Kevin Wilbanks wrote:
I am skeptical about the claims that the glucosamine/chondrotin supplements actually slow deterioration of cartilage, or promote repair. If it were truly proven via scientific studies, there would be a medical protocol for it and - given the fact that there are almost no side effects - it would be the first line of treatment in arthritis management.
Anecdotally, I've taken Glucosamine and it (along with rehab) was the greatest improvement to my joint problems (had rehab W/o and I didn't improve nearly as well). I have stopped taking GS and kept stable in terms of the rehab level, but if I wanted to really start training daily again, I'd start on the GS again and it'd help (no GS and my training wouldn't progress so quickly due to inflamation etc).
I've also Taken SAMe and it seemed to help but not so much, my mood was great though.
I've had a Chinese Herbalist (who was also a western pharmacist) give me Dit Da Joa which I guess means "Hit and Fall" medicine and it really helped in the short term but only as a stop gap measure.
As for scientific study, I have read of studies where they took a population of osteoarthritis patients and gave them NSAIDS only, NSAIDS and Glucosamine Sulfate, and GS only. They found that the NSAIDS/GS combo improved more quickly, but that the GS only population improved most overall. It'll take some digging to find that old study (circa '96) but I'll try.
Most recently, I've been told of a study (haven't found it yet, but I'll look) on the anti-inflammatory effect in people who continue to train. What they assert is that the inflammation has a minor cushioning effect so when one takes this away, you've got hard stuff grinding against hard stuff. In addition it has been held by most of the Athletic Trainers that I know that if a person takes too many NSAIDS, they don't know what kind of damage they're doing, because they can't feel the pain.
As for the bits and pieces...According to Morelli (et al) in the Jan 2003 issue of the American Family Physician
"In vitro studies have shown that glucosamine stimulates cartilage cells to synthesize increased amounts of glycosaminoglycans and proteoglycan ground substance...High dosages of glucosamine have been shown to have mild anti-inflammatory effects in animal models...Research suggests that the supplement must be taken for at least one month before improvement in symptoms can be expected to occur.
Chondroitin sulfate also has demonstrated efficacy in improving the symptoms of osteoarthritis by acting as a building block of proteoglycan molecules....Like glucosamine, chondroitin's mechanism of action in osteoarthritis may involve both anti-inflammatory properties and substrate provision for proteoglycan synthesis...Comparison of chondroitin with NSAIDs has shown that patients with osteoarthritis have fewer gastrointestinal side effects with chondroitin. Chondroitin is well tolerated; it appears to have a slower onset of action but to work longer than NSAIDS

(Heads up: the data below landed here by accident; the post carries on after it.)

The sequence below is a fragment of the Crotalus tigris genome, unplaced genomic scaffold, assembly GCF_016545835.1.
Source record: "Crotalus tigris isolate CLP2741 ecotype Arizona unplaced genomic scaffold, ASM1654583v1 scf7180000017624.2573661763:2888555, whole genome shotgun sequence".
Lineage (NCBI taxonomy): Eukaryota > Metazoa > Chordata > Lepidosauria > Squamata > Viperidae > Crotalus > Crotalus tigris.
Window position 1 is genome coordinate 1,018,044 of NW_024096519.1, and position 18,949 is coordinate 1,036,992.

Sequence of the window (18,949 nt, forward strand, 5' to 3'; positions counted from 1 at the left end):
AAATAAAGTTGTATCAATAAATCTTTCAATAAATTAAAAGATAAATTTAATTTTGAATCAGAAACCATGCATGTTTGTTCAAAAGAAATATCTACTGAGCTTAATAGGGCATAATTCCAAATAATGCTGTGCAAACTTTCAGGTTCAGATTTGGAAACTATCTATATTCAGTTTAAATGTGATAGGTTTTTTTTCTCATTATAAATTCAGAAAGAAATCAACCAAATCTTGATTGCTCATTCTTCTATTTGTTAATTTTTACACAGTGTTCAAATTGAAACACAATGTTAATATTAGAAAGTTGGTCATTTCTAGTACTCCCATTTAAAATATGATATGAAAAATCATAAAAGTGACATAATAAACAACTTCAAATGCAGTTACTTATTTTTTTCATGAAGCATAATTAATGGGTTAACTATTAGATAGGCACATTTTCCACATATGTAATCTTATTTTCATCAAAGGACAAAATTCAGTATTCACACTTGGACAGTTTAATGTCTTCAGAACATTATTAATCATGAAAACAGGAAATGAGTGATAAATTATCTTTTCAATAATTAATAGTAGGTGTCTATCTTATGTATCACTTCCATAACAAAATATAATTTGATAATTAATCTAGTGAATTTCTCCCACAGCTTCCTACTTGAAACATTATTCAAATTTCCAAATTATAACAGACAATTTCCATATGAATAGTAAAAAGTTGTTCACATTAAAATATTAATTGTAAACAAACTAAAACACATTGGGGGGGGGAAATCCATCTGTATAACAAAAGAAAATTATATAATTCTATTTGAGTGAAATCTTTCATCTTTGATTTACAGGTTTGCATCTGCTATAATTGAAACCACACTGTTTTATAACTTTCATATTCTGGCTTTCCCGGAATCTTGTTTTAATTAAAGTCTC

The use of glucosamine and chondroitin together for the treatment of osteoarthritis has become extremely popular; however, there is little evidence that this combination is any more effective than either supplement alone.
S-adenosylmethionine (SAMe) is a naturally occurring compound found in all living cells that is commercially produced in yeast-cell cultures. A methyl donor, it is important in methylation reactions that aid in the production of cartilage proteoglycans. SAMe has been available by prescription in Europe since 1975, where it is used to treat arthritis and depression. A number of studies have found SAMe to be more effective than placebo in improving pain and stiffness related to osteoarthritis. However, many of these studies were nonrandomized, uncontrolled, and unblinded, and some were flawed statistically."
Glucosamine Sulfate, Chondroitin, and SAMe all have the potential to cause Gastro intestinal problems. GS may have the potential to raise blood glucose levels.
'Medical protocol' (note as a dietary supplement it is a suggestion as opposed to a perscriptive dose):
GS 1500mg in three doses per day
CS 1200mg in three doses per day
SAMe 400 to 1,200 mg per day
As for scientific references here are a few. There are a few meta-studies which should be addressed with a grain of salt as they were sponsored by the supplement industry. Please read with a critical mind.
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